2 Alpha roosters?

Discussion in 'Chicken Behaviors and Egglaying' started by TinyTotsSeramas, Aug 18, 2011.

  1. TinyTotsSeramas

    TinyTotsSeramas Chillin' With My Peeps

    Jun 21, 2011
    Smithsburg
    Is it possible to have 2 Alpha roosters in a flock? I have been reading about Alpha roosters keeping a Beta rooster from reaching his full potential until the Alpha rooster is removed from the flock... I have 2 roosters, a Mille Fleur d'Uccle and a Red Pyle Old English Game Bantam, who are where they should be in growth, they dont fight each other and they both crow up a storm all day long! The both have their group of RSL hens they hang out with when let out to free range but at night they all go back into the same coop with each other..

    Here is the d'Uccle -

    [​IMG]
    [​IMG]

    Here is the Red Pyle -

    [​IMG]
    [​IMG]
     
  2. Kaeta44

    Kaeta44 Chillin' With My Peeps

    I had two roosters (both bantams). They got on all right with each other, but there weren't really enough hens to keep them both satisfied - between them the two of them they were running the poor hens ragged! So in the end we reluctantly found a new home for one of them, and everyone is much happier now.

    So providing you have plenty of hens for them both, everything should be OK.

    http://muckycluckers.blogspot.com/
     
  3. Kaeta44

    Kaeta44 Chillin' With My Peeps

  4. Lollipop

    Lollipop Chillin' With My Peeps

    Anything`s possible, but this is not the norm. You`re blessed..........Pop
     
  5. sourland

    sourland Broody Magician Premium Member

    63,889
    9,674
    766
    May 3, 2009
    New Jersey
    Given enough space and enough hens there may be no problems, but that all can change in an instant. They're still young.
     
  6. TinyTotsSeramas

    TinyTotsSeramas Chillin' With My Peeps

    Jun 21, 2011
    Smithsburg
    Quote:I hope not..
     
  7. Ridgerunner

    Ridgerunner Chicken Obsessed

    20,139
    3,351
    496
    Feb 2, 2009
    Northwest Arkansas
    I've had different things happen with multiple roosters. Often they will reach an accommodation and form a good team taking care of the girls. Sometimes they fight to the death. As Sourland said, they can change as they mature.

    I've had three roosters with 15 hens. The dominant rooster and the least dominant rooster kept one harem and the second in charge had his own harem, about evenly split between the hens. They did roost on the same coop.

    I've had two roosters with a dozen hens. The two roosters hung out together, sort of separate from most of the hens. There was no doubt which one was dominant; they discussed that on occasion. But the hens were kept fertile by both roosters and they did protect the flock.

    Maybe these examples will give you an idea. There was no doubt that there was one Alpha and any others were subordinates, but they did reach an accommodation.
     
  8. TinyTotsSeramas

    TinyTotsSeramas Chillin' With My Peeps

    Jun 21, 2011
    Smithsburg
    Quote:How do you ever tell who is the Alpha if they dont ever fight it out, or even go near each other for that matter?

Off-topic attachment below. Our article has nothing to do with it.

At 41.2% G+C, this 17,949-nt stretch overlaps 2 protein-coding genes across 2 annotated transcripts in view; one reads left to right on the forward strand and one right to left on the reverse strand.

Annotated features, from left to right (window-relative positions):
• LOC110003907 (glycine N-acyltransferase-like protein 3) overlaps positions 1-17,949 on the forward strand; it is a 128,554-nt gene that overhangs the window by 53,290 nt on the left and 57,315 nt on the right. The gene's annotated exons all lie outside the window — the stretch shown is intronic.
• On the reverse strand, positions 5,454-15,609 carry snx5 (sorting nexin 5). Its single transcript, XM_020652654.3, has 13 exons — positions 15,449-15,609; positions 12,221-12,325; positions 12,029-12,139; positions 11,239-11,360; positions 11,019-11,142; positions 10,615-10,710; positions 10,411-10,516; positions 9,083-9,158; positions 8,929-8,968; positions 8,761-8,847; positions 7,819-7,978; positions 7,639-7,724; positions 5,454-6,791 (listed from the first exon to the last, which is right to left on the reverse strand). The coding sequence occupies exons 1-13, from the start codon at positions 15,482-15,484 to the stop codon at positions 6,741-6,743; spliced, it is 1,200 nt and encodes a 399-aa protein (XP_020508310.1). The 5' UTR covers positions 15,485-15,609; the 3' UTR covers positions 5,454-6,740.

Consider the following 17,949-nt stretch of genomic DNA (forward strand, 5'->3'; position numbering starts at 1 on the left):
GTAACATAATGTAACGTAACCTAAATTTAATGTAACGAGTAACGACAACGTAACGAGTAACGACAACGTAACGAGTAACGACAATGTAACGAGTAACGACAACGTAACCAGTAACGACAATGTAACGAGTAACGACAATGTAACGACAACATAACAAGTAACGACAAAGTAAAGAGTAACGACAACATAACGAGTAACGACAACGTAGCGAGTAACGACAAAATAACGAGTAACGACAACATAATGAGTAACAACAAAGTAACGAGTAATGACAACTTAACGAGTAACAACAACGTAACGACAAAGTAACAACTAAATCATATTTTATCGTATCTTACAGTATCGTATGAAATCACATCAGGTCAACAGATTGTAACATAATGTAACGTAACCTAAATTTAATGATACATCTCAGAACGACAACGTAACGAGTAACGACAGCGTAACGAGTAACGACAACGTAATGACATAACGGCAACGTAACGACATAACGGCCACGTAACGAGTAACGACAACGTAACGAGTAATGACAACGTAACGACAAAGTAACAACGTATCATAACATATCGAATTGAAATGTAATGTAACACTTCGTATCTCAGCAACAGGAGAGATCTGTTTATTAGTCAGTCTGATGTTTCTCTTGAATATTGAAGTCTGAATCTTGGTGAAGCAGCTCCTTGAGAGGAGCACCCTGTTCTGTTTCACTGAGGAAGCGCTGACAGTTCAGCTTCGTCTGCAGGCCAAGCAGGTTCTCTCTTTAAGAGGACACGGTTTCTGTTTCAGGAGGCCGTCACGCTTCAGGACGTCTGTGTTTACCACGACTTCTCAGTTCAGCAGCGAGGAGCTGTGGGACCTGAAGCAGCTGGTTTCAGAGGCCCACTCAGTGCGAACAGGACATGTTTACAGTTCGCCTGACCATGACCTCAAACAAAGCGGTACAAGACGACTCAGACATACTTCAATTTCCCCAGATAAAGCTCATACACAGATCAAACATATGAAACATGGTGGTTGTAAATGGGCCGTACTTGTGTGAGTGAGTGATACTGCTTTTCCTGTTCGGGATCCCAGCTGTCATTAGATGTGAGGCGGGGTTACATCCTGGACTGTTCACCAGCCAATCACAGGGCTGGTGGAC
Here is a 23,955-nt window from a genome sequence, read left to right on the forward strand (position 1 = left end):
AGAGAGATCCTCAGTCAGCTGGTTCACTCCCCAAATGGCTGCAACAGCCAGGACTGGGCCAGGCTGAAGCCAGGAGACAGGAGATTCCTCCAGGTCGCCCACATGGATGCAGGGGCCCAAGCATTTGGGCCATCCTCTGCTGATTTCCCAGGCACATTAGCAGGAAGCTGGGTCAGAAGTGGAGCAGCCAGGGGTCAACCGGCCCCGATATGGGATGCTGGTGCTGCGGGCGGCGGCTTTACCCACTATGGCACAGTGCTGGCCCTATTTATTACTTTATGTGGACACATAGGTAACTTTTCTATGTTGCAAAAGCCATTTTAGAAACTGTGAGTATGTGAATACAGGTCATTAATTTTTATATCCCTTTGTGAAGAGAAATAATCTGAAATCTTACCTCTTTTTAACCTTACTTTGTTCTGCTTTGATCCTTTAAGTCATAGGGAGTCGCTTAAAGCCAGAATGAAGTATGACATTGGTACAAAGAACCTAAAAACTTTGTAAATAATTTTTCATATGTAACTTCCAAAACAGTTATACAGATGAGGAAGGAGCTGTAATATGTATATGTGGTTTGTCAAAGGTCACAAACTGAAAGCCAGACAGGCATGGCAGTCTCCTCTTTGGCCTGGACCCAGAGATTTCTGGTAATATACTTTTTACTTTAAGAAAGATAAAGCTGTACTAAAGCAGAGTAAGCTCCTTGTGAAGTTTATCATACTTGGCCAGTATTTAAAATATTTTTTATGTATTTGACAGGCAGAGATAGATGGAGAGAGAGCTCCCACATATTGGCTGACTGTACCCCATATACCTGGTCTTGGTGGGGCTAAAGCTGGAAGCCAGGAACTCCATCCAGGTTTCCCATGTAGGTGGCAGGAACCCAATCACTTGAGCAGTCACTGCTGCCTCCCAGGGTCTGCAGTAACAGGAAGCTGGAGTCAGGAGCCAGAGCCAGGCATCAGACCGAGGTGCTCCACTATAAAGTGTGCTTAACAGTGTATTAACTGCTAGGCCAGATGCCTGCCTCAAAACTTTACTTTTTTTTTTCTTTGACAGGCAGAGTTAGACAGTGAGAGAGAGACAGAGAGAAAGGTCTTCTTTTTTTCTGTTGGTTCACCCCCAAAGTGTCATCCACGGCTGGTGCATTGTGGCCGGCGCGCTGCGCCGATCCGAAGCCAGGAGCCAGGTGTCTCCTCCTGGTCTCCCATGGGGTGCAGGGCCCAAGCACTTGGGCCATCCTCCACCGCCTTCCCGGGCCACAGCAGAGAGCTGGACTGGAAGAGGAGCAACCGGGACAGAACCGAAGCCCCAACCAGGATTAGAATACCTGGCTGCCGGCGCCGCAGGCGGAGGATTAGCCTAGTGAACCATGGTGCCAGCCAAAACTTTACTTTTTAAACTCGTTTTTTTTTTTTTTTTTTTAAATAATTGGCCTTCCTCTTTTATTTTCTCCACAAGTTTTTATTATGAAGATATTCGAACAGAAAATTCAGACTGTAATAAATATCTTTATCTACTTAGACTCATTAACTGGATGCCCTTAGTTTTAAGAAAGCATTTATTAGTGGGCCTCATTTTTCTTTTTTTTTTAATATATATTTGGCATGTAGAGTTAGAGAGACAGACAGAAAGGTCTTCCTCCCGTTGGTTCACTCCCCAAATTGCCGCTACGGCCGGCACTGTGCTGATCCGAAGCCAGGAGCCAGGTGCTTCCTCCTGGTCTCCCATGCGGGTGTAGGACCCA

the Mille Fleur stays outside sitting on the roost (he would sleep on the top of the run if we let him) with his girls and the Red Pyle sleeps inside in one of the nesting boxes with his girls on the floor.. They go where their girls go..
     
  9. centrarchid

    centrarchid Chicken Obsessed

    17,732
    2,355
    466
    Sep 19, 2009
    Holts Summit, Missouri
    They are still young, yet two alphas long-term possible where birds can have discrete (or nearly so) territories. When I write birds, harem lead by rooster is emplied. I have multiple harems on my property, each led by a rooster. Each harem has a roost, day roost and feeding station. Only truely shared resource is waterers and only one harem approaches at a time. Their is some overlap of foraging areas but harems seem to stay apart, even when food is thrown increasing odds they will interact. Roosters display to each and sometimes chase each other back and forth but very seldom is contact made. Contact is reserved for floating / satellite / beta roosters that do not have a harem and continually try to steal or copulate with hens. At present one of my alphas is a game rooster and he is no more inclined to push fight with another harem master beyond display stage. The displays are cool to see. Fights will eventually break out and they almost always start with a beta that decides to challenge a harem master for his flock. It is when games are involved that a real mess will develope.

    If area tighter where territories are not large enough, then a scrap will occur eventually and somebody is going to be demoted to beta.
     
  10. Ridgerunner

    Ridgerunner Chicken Obsessed

    20,139
    3,351
    496
    Feb 2, 2009
    Northwest Arkansas
    They do fight it out. A lot of times that is more chasing and running away than fighting, and you won't even see that much unless you spend a fair amount of time with them or just happen to catch them at the right moment. That is one reason they separate into two different flocks most of the time. To keep conflict at a minimum.

    Don't get me wrong. Sometimes roosters die from these fights, so it is not always wine and roses. But it is not always a bloody fight to the death either. If it is working out well for you, great. Don't overstress yourself about it. Sometimes good things happen.
     

BackYard Chickens is proudly sponsored by